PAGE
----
Farmer Research Networks

Context

Since 2012, CCRP has been developing the idea and practice of farmer research networks (FRNs).  An FRN is a set of farmer groups that conducts agroecological research of relevance to its membership.  FRNs typically work in partnership with researchers, development organizations, farmer organizations, and/or broader networks. Because each FRN develops in response to its contexts and opportunities, FRNs are diverse, varying in their structures, aims, and organizational and leadership models.  They are, however, aligned by adhering to a set of principles (see below) and by sharing experiences and learnings.

CCRP’s work on farmer research networks is guided by a set of principles:

  • For a deeper dive into the principles, click here

Vision for FRNs

FRNs aim to enable large-scale farmer participation in agroecological research and development in a way that enhances the agency of participants. They are envisaged as a social innovation that supports the agroecological transformation of smallholder agriculture and food systems. They play key roles in visualizing and working towards the future that farmer groups desire for their farms, landscapes, livelihoods, and food systems. Through individual and collective prioritization, learning, investigation and adaptation, farmers can inform and inspire each other, improve the multi-dimensional performance of their production systems, and own the process and products of agroecological intensification.

FRNs strengthen rural organizations, while contributing to more relevant research that considers local contexts. FRNs and the knowledge they produce can represent a broad range of farmers as well as diverse ways of knowing. The networks’ collective action can more effectively match agroecological options to various social and biophysical contexts.

FRNs amplify the impact of farmer-centered innovation systems and allow farmers to tap into existing knowledge. They rely on their own experiments to learn and test new ideas but also learn from others in their networks. Recent digital advances allow for the sharing of information in new ways. A learning network enables ideas and methods to be tested, shared, discussed, adapted, and potentially utilized.

FRN Development

There are FRN projects in all regions that CCRP supports. There are currently about 60 projects that are working within an FRN approach. Each focus on a different topic, engages different stakeholders and partners, and is led by a different organization (research institute, NGO, farmer organization or federation).

As this timeline shows, from 2013 to 2020, there has been a process of learning and sharing perspectives and understandings as FRNs have developed. This has been supported by two FRN convenings, an FRN working group, topical groups (such as a Data group), and some in-depth inquiries and learning syntheses. Each FRN is engaged in its own learning and development, which is periodically shared with the broader network of FRNs across the program. Increasingly, CCRP is also connecting with like-minded researchers and practitioners from other local, regional, or global organizations who can inspire our continued development.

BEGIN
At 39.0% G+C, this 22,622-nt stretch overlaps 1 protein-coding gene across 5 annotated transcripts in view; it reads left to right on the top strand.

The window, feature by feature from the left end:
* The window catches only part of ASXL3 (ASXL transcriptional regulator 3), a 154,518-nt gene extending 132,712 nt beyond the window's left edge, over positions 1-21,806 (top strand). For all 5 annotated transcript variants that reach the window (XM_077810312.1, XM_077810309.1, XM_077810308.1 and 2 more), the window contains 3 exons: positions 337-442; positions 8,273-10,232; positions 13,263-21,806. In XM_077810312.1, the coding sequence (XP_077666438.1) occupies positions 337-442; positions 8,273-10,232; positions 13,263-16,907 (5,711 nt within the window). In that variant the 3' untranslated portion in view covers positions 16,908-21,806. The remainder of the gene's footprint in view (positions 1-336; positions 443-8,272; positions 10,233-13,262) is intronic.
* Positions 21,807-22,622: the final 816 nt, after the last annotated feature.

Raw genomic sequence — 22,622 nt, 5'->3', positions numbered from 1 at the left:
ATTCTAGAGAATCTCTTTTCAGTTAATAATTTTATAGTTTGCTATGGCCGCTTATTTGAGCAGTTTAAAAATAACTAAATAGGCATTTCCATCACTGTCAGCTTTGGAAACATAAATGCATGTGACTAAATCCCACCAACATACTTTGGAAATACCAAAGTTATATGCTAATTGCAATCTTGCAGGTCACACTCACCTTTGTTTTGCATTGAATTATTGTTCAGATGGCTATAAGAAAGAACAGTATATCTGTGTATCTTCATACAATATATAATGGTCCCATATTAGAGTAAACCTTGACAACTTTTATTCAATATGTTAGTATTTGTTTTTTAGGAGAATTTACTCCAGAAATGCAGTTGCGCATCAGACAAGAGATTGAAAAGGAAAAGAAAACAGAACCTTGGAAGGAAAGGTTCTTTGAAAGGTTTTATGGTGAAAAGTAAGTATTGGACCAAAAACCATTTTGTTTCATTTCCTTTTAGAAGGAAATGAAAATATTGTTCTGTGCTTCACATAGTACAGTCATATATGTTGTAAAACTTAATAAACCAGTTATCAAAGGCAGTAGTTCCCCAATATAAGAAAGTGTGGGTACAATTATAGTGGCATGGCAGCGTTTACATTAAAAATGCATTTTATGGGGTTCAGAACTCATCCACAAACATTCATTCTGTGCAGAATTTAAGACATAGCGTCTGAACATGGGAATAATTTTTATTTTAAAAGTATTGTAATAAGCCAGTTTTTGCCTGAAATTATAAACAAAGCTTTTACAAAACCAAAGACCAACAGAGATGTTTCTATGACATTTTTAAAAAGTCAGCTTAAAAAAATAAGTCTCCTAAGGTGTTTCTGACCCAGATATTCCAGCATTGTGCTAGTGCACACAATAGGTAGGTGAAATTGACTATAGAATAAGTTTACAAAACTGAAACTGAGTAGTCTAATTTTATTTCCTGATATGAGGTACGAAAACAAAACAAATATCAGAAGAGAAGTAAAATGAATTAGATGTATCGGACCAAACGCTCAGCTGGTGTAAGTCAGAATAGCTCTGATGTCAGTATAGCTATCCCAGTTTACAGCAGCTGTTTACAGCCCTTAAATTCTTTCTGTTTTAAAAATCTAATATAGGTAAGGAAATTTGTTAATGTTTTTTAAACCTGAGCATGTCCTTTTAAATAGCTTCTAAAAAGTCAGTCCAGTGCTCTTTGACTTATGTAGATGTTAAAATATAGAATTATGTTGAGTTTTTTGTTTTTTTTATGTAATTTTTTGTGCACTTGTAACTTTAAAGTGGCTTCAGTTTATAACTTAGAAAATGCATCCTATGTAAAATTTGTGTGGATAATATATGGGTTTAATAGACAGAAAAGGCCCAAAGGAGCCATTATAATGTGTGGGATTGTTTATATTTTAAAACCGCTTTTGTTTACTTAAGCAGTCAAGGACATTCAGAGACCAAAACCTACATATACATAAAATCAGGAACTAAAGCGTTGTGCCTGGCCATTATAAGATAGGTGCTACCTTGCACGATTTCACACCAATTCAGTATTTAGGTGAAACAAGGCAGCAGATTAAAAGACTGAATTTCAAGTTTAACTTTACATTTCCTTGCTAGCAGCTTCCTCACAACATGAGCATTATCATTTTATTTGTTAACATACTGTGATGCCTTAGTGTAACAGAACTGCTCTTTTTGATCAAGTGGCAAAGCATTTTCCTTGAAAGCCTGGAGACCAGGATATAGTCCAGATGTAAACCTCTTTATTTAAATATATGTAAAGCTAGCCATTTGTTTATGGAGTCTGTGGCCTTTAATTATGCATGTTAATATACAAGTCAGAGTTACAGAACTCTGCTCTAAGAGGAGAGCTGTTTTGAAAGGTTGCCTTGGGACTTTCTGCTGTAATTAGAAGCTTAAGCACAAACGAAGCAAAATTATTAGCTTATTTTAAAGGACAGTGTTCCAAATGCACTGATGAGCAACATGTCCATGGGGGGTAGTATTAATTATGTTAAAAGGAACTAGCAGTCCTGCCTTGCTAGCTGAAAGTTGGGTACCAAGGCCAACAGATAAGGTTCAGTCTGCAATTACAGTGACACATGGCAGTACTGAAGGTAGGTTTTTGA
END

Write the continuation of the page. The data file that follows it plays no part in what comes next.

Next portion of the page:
View the FRN timeline here

Developmental Evaluation Processes for FRNs

From 2015-2017 the Integrated Monitoring Evaluation and Planning team (IMEP) led a “deep dive” into four FRN projects. This enabled the program to learn more about FRN development processes, the ways in which FRN principles were shaping the work, and challenges faced in implementation. This work was brought periodically to the working group to inform discussions and in 2018, a synthesis report was written to share the learning up to that point.

The four projects that were part of the Deep Dive were:

  • Participatory Action Research FRN in Bolivia
  • FRN-NGO in Western Kenya
  • Best Bets FRN in Malawi
  • Seed Systems in Mali and other West African countries

Strategy

The past half century has seen farmers’ roles gradually shift from passive recipients to active participants in research intended for their benefit and FRNs further strengthen the role of smallholders. Despite their importance, small farms’ heterogeneous needs and opportunities are poorly served by the centralized, transfer-of-technology approach that dominates agricultural research. CCRP supports research advancing agroecological farming, enabling smallholder farmers to adaptively blend local and experiential knowledge with knowledge produced through scientific methods to develop adequate approaches to improving livelihoods and supporting sustainable agroecosystems.

A range of challenges remain. How, for instance, can successful experiences and arrangements be effectively shared and spread?  How can ideas, information and data be efficiently shared among farmers and groups?  How can access to innovations be equitably ensured? How can effective feedback and accountability systems between those involved be built? FRNs work toward addressing these challenges in the agricultural research and development system.

FRN Working Group

The FRN working group began meeting in 2015 to discuss FRN development and learning processes, as well as many other topics that were emerging. It has broadened and become more inclusive over time as people with many different connections to CCRP have begun attending and participating and sharing their own reflections and work related to FRNs. We are currently experimenting with providing simultaneous interpretation for English, Spanish and French to make it a more inclusive (linguistic) space.

The FRN working group meets monthly. Here is a list of the main agenda items beginning in January 2019.

Data Topical Group